Weathering the storm

Three strategic themes for banks to succeed in the coming recession
This article was originally co-authored by

9 November 2022

The macro-economic outlook is set to worsen as increased interest-rates push the economy into recession amid high inflation.

During recent years, the challenges of the pandemic have led to extraordinary actions in the form of low or negative interest rates and expansive fiscal policy. Combined with high consumer demand and recent supply-chain disruptions, Europe has experienced steep increases in inflation throughout 2022. The inflationary pressure has soared due to increasing energy prices, and it is now at historically high levels – not seen since the early 1980s.

Sources: (1) Consumer confidence // (2) GDP - ECB staff projection, September

Faced with increased inflation, European central banks have taken action by rapidly increasing interest rates at an unprecedented pace, to battle the short-term inflation. The increase in interest rates has slowed economic activity, and as a result, a downturn is expected with negative GDP growth, increased unemployment rates and low consumer confidence.

Sources: (3) Interest rates // (4) Inflation // (5) Deutsche Bank forecast // (6) ECB staff projection, September

The recession will put pressure on profitability in the banking sector

Naturally, the Nordic banking sector will be impacted directly by the upcoming recession. Our expectation is that the sector will enter a trajectory of decreasing revenue opportunities and increasing costs as the effects from sustained high inflation and increasing interest rates affect the economy.

Therefore, we expect that the Nordic banks’ profitability will fall towards 2024, compared to 2022 (*excluding management decisions that can be made today). The impact on profitability from sustained high inflation and interest rates should be at the top of the CXO agenda.

If we zoom out to the wider economy, the most pressing issues facing the banks’ customers is the cost-of-living crisis and the energy crisis, where the energy crisis has since morphed into a green energy transition crisis. Supporting the wider economy by enabling the green energy transition as well as helping with the cost-of-living crisis should therefore also be at the top of CXO’s agenda within the Nordic Banking sector.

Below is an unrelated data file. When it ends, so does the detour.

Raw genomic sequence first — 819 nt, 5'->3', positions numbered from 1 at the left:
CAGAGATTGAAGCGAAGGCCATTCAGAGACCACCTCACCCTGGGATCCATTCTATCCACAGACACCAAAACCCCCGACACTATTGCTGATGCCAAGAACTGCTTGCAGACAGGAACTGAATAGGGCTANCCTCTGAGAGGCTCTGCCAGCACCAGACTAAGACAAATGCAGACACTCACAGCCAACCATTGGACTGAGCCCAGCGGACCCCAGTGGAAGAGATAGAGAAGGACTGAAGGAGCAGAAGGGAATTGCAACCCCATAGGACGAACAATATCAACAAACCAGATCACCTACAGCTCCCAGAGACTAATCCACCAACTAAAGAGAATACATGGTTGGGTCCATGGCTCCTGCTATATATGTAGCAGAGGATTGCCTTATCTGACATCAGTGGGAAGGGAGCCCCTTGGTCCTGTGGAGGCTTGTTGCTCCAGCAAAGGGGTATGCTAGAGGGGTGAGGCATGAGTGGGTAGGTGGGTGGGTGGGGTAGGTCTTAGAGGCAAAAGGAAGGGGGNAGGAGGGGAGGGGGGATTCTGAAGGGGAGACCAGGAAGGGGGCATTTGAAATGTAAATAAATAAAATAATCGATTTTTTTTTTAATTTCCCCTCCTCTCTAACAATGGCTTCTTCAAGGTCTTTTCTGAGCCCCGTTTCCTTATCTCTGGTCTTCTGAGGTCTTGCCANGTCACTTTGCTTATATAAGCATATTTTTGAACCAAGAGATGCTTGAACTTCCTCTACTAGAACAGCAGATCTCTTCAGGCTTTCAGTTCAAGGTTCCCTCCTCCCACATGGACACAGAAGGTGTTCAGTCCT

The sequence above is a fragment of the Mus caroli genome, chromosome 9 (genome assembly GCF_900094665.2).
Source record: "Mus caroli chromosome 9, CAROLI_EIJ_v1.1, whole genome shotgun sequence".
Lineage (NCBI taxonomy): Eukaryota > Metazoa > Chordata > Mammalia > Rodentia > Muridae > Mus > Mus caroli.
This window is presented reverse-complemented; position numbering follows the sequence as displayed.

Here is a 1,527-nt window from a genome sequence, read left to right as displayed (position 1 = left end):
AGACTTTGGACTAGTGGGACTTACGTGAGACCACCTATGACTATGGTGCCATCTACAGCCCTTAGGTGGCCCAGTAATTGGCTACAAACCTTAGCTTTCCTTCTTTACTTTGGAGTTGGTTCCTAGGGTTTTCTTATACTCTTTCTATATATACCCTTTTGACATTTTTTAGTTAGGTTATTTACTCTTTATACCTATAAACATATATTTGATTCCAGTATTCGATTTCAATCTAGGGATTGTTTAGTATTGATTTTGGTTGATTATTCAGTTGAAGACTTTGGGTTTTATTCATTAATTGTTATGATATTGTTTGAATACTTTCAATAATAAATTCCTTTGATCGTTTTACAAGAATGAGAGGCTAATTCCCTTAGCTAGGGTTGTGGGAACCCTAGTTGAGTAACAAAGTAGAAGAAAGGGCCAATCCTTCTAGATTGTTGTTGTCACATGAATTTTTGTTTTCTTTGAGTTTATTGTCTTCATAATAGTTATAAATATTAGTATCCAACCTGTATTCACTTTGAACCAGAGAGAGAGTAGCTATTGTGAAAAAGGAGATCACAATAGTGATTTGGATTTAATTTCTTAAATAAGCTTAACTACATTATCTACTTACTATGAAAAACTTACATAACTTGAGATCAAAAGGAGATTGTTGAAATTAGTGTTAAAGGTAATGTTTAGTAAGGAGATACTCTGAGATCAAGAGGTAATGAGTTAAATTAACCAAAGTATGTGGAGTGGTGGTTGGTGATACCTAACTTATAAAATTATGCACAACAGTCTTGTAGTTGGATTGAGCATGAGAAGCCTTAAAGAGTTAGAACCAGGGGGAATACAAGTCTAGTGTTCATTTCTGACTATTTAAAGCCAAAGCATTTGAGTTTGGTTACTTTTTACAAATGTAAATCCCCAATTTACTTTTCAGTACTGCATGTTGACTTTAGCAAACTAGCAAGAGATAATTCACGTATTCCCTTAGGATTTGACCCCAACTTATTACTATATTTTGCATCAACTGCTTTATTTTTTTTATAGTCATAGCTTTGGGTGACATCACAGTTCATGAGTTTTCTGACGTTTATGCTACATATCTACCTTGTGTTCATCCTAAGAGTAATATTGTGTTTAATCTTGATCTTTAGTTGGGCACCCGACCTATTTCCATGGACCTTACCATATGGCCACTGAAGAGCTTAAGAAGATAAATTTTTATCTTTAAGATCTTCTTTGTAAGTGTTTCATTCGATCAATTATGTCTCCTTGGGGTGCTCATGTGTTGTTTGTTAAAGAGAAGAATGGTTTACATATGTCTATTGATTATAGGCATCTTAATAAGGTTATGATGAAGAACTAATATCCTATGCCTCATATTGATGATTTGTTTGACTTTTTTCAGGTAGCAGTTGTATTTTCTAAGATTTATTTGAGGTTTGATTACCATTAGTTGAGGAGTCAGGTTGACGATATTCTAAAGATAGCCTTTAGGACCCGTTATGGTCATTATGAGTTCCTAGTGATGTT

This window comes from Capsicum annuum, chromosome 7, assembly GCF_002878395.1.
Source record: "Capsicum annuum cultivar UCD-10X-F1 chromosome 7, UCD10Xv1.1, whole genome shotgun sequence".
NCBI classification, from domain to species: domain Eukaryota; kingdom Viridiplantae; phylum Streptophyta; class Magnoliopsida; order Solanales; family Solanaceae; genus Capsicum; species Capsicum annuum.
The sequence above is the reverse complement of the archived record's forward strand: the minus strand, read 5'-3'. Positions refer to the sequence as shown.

By helping to tackle the biggest issues facing the Nordic economy today, the Nordic Banking sector can gain a stronger sense of purpose and ensure its ongoing relevance beyond the recession.

The success of the Nordic banks will be measured by their ability to launch strategic initiatives to weather the storm, thereby emerging as more successful from the downturn than when it began.

Three key strategic themes to weather the storm

The composition of this recession leads to three themes that need to be addressed for banks to emerge successful:

  1. Increasing efficiency and profitability in this recession: How can banks build resilience and navigate towards a trajectory of increasing profit during this recession?

  2. Delivering on customer promises in a cost-of-living crisis: How can banks deliver on customer promises as the cost-of-living crisis creates uncertainty and pressure on households and corporations?

  3. Supporting the green energy transition: How can banks support the green energy transition by efficiently facilitating the reallocation of capital needed to succeed?

1. Increasing efficiency and profitability in this recession

Reducing costs and improving competitiveness by streamlining processes and automating experiences

A new cost-income reality will emerge as the economy enters recession. To manage costs, improve competitiveness and build future resilience, banks should start identifying areas of the operating model in need of calibration to the new income-cost reality.

To do this, banks should increase managerial and executive focus on planning and simulation to ensure that strategic decisions are made in a timely manner and are informed by clear data.

On an operational level, banks should maintain a laser-sharp focus on dynamic risk management, while at the same time increasing response time for debt services to capitalise on growth opportunities in strategic segments. Additionally, the increase in cost of risk is an invitation for banks to review their debt collection and default processes and prepare initiatives to lower costs from default risk.

Banks should consider the following steps to increase efficiency and profitability in this recession:

  1. Adapting the customer service model towards digital and virtual customer engagement with supporting analytics will enable increased advisor efficiency and effectiveness. A digital service model with supporting analytics will free up time for more and higher-quality engagements, including time for cross-selling of fee-based products.